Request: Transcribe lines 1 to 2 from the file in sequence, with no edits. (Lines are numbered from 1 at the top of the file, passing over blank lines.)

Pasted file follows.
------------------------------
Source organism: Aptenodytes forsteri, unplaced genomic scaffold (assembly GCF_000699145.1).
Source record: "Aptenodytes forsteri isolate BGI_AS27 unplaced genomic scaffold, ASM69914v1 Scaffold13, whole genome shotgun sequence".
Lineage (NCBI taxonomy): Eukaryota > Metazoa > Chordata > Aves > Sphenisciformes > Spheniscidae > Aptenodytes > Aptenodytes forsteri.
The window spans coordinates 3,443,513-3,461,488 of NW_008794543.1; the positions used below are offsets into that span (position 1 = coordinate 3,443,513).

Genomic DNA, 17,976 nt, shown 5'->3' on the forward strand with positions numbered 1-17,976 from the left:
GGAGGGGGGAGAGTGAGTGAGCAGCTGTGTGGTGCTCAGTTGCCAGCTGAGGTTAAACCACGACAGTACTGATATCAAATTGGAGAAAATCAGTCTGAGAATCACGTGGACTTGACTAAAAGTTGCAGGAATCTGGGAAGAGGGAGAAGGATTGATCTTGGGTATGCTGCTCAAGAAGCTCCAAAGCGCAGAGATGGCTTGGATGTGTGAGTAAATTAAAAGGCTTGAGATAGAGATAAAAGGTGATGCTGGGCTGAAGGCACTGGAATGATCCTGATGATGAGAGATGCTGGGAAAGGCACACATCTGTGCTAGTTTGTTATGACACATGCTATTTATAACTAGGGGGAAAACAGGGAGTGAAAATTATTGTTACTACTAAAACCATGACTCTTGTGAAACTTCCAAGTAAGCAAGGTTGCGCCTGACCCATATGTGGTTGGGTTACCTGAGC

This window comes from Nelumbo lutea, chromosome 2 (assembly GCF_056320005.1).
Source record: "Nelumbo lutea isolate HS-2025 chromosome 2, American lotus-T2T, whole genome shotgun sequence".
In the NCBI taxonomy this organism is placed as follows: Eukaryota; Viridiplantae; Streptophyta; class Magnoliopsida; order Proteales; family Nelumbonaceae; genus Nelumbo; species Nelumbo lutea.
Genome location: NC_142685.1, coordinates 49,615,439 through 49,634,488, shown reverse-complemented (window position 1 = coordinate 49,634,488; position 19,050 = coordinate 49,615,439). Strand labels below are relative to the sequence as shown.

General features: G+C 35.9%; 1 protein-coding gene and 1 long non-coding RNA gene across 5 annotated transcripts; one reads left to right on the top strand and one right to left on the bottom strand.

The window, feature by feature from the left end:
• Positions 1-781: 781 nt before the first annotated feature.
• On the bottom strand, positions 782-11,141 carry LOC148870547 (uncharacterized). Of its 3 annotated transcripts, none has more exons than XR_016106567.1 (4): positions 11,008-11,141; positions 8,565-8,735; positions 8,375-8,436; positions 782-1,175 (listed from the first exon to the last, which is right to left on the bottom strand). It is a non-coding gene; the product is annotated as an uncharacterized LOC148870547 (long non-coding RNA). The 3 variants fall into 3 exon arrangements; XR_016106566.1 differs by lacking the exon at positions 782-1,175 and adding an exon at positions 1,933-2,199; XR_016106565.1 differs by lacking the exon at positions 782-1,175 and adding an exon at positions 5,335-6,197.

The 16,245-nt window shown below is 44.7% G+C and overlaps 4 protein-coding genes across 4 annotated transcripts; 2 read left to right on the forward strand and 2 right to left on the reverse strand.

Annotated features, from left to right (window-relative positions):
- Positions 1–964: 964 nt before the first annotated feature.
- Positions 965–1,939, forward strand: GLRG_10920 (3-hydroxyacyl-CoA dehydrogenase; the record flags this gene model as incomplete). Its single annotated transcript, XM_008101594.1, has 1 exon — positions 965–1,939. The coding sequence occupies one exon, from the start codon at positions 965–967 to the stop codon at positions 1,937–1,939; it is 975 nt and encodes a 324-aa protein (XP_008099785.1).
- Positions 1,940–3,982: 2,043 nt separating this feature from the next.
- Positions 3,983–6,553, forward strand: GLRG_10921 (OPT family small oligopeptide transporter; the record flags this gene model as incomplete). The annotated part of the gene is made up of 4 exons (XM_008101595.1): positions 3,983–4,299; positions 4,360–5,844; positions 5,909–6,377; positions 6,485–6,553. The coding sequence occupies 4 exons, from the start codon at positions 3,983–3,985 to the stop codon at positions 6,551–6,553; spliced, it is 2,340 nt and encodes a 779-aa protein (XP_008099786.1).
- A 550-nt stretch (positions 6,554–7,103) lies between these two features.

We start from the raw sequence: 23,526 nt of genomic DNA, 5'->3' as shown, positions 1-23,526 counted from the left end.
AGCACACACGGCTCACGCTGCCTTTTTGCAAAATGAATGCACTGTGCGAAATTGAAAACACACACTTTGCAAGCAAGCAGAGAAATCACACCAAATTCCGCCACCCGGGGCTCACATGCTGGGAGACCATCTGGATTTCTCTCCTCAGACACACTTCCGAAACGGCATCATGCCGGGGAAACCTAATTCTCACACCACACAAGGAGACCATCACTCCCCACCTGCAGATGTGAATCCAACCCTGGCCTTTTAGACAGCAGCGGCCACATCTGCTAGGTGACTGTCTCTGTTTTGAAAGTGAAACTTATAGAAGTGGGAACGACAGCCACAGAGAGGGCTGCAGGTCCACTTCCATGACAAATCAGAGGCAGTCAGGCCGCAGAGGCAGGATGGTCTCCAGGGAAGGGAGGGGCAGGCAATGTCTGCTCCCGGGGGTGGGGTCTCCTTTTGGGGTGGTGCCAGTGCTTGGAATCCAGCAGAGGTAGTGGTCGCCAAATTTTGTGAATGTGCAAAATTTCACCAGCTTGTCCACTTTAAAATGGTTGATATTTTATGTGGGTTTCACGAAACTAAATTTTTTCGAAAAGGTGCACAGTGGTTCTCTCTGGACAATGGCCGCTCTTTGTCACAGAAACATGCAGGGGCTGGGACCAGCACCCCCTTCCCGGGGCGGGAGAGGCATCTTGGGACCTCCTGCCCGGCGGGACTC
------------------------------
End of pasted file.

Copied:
Source organism: Aptenodytes forsteri, unplaced genomic scaffold (assembly GCF_000699145.1).
Source record: "Aptenodytes forsteri isolate BGI_AS27 unplaced genomic scaffold, ASM69914v1 Scaffold13, whole genome shotgun sequence".